Abstracts are invited for the conference VOX POP: Locating and Constructing the "Voice of the People." The 6th Annual University of South Carolina Comparative Literature Conference will consider the multitudes of peoples and voices that have come under the heading of vox populi, from the ancient populus or hoi polloi to the various "Peoples" of modern nationalism (das Volk, le peuple, narod), and from folksong to political discourse to "the writing on the wall." The conference invites a wide-ranging interrogation of the idea of the voice of the people by scholars from a range of fields. Abstracts are due by 31 October 2003; conference is 26-28 February 2004.
Building from a millennia-old maxim--the voice of the people is the voice of God--the desire to locate, fabricate, and appropriate the vox populi has been especially pervasive for at least the last two centuries. What defines this voice of the people? Is it a voice charged with lore from the ancient past or one as new as today's poll numbers? How is it mediated: who speaks on behalf of the "grass roots," "the American people," the "Arab street"? The concept can challenge authority, promoting populist subversions of hierarchy (carnival, protest, revolution), yet it also feeds an age-old temptation to construct a monologic Voice of a monolithic People, silencing heterogeneous, dialogic voices. Whether sought in man-on-the-street interviews, the "voices of the People in song" (for Herder these included everyone from Homer, to Shakespeare, to Ossian), or contemporary advertising trends, the consensus of popular sentiment remains as elusive (and deceptive) an ideal as ever.
Please send one-page abstracts for twenty-minute papers to the conference organizers, below, or via e-mail. Broadly interdisciplinary presentations are encouraged. We plan to publish a volume of selected papers from the conference. Updated conference information will be available on the website below.
Deadline for proposals: 31 October 2003
A few possible points of orientation and approaches:
populisms: literary, political, religious, etc.
lines of transmission: "through the grapevine," via writers, politicians, and prophets, or--if the voice is silent/silenced--through transformations into other forms of expression (literature "written for the drawer," graffiti, visual arts, etc.)
national and ethnic identity; heritage as tradition or invention
issues of (dis)enfranchisement, literature and democracy, representation in government
questions of power and authority: what gives the vox pop legitimacy?
information technologies and the ways they have inflected ideas of popular expression
relations between ideas of "gender" and "the people"
"pop," folk, and country music, jazz and blues, "world" music, etc.
modalities/tone/intonation of the vox pop: appealing, commanding, mythopoetic, imperative
orality/literacy, national epics (authentic or fabricated)
Russell Berman (Stanford), "Literacy, Literature, and Democracy"
Russell A. Berman is Walter A. Haas Professor in the Humanities at Stanford University (German Studies and Comparative Literature). He specializes in the study of German literary history and cultural politics and is the author of numerous articles and award-winning books, including Enlightenment or Empire: Colonial Discourse in German Culture; The Rise of the Modern German Novel: Crisis and Charisma; and Cultural Studies of Modern Germany: History, Representation and Nationhood.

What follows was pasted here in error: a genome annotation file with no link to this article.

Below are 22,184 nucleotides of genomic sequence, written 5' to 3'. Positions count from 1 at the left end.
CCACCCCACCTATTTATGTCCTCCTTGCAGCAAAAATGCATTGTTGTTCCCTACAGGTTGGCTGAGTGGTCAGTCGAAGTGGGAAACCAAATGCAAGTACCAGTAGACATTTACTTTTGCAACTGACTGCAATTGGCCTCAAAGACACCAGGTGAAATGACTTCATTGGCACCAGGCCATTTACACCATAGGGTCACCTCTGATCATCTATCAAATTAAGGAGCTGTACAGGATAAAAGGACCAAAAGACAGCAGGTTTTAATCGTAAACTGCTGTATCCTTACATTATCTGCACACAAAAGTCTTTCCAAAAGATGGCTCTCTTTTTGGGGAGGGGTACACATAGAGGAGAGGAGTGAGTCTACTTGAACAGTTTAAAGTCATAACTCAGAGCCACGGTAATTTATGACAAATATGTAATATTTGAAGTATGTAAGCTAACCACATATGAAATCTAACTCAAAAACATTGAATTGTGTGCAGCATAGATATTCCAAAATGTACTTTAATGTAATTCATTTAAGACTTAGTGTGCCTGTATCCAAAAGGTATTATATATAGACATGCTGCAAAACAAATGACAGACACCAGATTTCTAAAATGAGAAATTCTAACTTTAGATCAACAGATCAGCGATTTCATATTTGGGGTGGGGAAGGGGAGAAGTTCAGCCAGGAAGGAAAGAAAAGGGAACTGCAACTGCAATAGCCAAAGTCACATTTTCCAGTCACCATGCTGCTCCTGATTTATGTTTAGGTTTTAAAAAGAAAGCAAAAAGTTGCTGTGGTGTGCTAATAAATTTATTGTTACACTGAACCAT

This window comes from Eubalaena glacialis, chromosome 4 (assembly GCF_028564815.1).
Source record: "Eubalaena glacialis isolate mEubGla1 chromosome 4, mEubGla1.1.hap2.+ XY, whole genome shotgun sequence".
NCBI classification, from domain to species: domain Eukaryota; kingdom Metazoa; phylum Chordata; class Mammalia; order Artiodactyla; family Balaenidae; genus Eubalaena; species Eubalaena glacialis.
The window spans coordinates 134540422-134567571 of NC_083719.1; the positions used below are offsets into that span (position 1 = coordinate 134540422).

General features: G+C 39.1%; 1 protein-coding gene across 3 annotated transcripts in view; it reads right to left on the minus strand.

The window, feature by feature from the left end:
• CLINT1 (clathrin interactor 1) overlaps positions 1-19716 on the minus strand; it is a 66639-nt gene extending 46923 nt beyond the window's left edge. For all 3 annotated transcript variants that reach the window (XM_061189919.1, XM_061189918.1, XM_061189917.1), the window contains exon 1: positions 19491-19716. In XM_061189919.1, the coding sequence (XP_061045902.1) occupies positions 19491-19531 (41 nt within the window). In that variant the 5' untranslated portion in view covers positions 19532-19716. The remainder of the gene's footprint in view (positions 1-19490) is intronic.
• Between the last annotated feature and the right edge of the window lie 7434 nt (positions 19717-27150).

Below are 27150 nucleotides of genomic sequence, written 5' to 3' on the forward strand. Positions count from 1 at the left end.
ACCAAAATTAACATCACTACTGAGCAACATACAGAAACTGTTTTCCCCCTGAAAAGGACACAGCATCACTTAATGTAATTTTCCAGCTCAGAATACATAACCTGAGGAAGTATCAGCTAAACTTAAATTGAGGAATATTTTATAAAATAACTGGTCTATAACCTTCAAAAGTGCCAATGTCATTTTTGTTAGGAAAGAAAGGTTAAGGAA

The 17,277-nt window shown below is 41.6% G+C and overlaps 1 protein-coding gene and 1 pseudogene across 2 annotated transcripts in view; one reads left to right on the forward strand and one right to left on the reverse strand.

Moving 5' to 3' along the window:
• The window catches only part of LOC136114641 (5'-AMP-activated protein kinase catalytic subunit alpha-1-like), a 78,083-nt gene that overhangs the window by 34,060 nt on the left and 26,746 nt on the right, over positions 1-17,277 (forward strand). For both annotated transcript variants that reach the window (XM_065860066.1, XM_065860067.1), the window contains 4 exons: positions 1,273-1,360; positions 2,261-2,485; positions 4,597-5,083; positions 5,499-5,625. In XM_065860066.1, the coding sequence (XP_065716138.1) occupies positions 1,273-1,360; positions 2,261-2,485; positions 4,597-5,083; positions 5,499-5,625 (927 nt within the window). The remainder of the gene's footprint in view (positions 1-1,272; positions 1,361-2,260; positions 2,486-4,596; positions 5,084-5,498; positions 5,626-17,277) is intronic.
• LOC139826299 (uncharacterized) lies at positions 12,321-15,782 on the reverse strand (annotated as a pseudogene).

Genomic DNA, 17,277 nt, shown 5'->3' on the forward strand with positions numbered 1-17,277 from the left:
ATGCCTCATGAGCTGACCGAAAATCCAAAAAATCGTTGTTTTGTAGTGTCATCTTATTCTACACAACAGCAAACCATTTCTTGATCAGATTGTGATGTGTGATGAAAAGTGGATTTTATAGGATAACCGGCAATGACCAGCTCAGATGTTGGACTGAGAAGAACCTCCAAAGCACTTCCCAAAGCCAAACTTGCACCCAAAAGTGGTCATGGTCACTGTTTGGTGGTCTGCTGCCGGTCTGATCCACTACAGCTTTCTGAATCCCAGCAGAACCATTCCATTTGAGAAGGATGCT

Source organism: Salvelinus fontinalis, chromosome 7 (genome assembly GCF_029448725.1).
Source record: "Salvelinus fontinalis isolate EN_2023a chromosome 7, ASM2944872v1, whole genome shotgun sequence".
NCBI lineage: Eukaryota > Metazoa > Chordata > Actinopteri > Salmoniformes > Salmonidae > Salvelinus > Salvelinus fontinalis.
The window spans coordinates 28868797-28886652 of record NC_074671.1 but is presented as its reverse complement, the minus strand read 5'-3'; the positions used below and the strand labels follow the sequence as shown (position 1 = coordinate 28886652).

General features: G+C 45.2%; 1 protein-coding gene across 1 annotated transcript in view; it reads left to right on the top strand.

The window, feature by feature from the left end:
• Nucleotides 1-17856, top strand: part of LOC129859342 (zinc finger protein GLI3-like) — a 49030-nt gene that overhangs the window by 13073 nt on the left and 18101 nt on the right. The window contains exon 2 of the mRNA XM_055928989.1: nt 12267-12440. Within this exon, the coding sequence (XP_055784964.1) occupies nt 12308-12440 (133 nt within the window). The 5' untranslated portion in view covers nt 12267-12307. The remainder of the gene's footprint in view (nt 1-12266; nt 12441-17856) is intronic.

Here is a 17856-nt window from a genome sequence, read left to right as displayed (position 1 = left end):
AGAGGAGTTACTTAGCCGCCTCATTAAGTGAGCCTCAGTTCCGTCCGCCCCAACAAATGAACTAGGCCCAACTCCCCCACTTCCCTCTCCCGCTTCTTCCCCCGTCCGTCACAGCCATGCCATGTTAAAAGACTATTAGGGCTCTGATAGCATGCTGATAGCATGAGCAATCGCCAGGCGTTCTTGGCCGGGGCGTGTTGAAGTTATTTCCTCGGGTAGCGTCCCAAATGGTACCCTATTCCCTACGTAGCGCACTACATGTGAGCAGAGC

Debra Castillo (Cornell), "Who Knows? Thoughts on Postcoloniality and Latin American Literary Culture"
Debra A. Castillo is Stephen H. Weiss Presidential Fellow and Professor of Romance Studies and Comparative Literature at Cornell University, where she has also directed Latin American Studies. She specializes in contemporary narrative of the Americas, Women's Studies, and post-colonial literary theory. Among her recent books are Talking Back: Strategies for a Latin American Feminist Literary Criticism; Easy Women: Sex and Gender in Modern Mexican Fiction; Border Women: Writing from La Frontera (co-author); and Latin American Literature and Mass Media (co-editor).
Morag Shiach (University of London), "Modernism and Linguistic Authenticity: Constructing the Voice of the People, 1910-1935"
Morag Shiach is Professor of Cultural History in the School of English and Drama, Queen Mary, University of London. Her research is interdisciplinary, drawing on theoretical approaches and research methodologies from literary studies, cultural studies, history, and political theory. Her publications include Modern Labour: Modernism, Labour and Selfhood in British Literature and Culture, 1890-1930; Hélène Cixous: A Politics of Writing; Discourse on Popular Culture: Class, Gender and History in Cultural Analysis 1730 to the Present; several edited volumes; and numerous articles.
Charles Bierbauer (South Carolina), moderator, "The Voice of the People in the American Political Process"
Charles Bierbauer is Dean of the College of Mass Communications and Information Studies at the University of South Carolina. A distinguished broadcast journalist, Bierbauer was for twenty years a correspondent for CNN in Washington, where he covered the Supreme Court, the Bush and Reagan administrations and the presidential campaigns from 1984-96. From 1977-81, he was an overseas correspondent for ABC News, first as Moscow Bureau Chief and later as the Bonn Bureau chief.
Judith Kalb and Alexander Ogden
Comparative Literature Program
Columbia, SC 29208
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